So by using harmonic patterns, traders enter the trade with a theory. They are a precise instrument, helping identify specific price movements.

It is important to analyze that before following the harmonic patterns, one should be confident in his/her ability to perform technical analysis, and the fastest – trading decisions.

There are various types of Harmonic Patterns and each harmonic pattern follows its own set of rules. Also, they have different geometrical shapes and Fibonacci ratios.

Let us understand different types of Harmonic Patterns one by one.

Types of Harmonic patterns that one can apply in trading

1. ABCD Pattern:

It is the most straightforward pattern of all, the ABCD (or AB=CD) pattern is composed of three movements and four points. First, there is the impulsive movement (AB), then a corrective movement (BC), and then another impulsive movement (CD) that goes in the same direction as AB.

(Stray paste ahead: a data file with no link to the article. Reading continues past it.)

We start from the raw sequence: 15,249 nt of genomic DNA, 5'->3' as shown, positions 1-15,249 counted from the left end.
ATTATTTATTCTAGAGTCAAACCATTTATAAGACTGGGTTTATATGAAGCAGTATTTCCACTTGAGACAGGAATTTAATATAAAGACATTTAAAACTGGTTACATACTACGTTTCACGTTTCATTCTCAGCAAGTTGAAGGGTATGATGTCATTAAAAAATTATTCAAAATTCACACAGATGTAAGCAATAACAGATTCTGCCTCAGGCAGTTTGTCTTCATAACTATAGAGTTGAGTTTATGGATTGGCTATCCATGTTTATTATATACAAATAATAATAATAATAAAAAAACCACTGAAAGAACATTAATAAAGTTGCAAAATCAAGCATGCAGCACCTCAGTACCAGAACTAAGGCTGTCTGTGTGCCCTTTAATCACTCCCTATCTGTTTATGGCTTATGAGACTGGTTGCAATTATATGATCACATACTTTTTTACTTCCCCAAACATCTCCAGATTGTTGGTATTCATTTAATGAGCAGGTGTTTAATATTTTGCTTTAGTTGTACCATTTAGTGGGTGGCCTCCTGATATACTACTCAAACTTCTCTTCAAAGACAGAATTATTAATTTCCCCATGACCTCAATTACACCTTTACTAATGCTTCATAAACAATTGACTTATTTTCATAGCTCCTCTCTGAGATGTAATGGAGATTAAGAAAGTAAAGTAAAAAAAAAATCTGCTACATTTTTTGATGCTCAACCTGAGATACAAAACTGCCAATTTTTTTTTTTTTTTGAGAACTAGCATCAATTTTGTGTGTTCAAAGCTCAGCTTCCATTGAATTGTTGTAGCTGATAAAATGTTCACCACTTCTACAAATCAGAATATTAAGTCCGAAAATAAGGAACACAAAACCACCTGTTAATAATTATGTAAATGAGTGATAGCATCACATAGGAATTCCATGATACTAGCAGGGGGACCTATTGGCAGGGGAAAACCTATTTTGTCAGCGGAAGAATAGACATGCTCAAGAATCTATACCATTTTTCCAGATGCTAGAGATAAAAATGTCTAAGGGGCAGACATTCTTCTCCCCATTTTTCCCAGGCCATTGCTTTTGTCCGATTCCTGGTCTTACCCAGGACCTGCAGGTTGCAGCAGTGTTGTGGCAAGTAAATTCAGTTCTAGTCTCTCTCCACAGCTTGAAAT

As this is based on fib ratios, the rule of the ABCD pattern says that in a move from B to C & C to D, the market should not go beyond a certain fibonacci range. In a bullish ABCD, point C must be lower than A and D must be lower than B.

2.  Butterfly Pattern:

The harmonic butterfly is a five-point reversal chart pattern used in technical analysis by traders to help identify turning points in the market.

There are two different types of butterfly patterns; bearish butterflies and bullish butterflies. These patterns are designed to reveal when a trend reversal is stronger than the original trend. Using the triangles created within the butterfly, traders can determine whether holding a short or a long position is the most profitable.

They also help traders in spotting the end of the current move so that they can take the trade.

3.   The Gartley Pattern

It is a simple harmonic pattern that is preceded by a significantly low or high. It is also known as the ‘222’ pattern based on the page number outlined by Harold McKinley Gartley in his book, Profits in the Stock Market.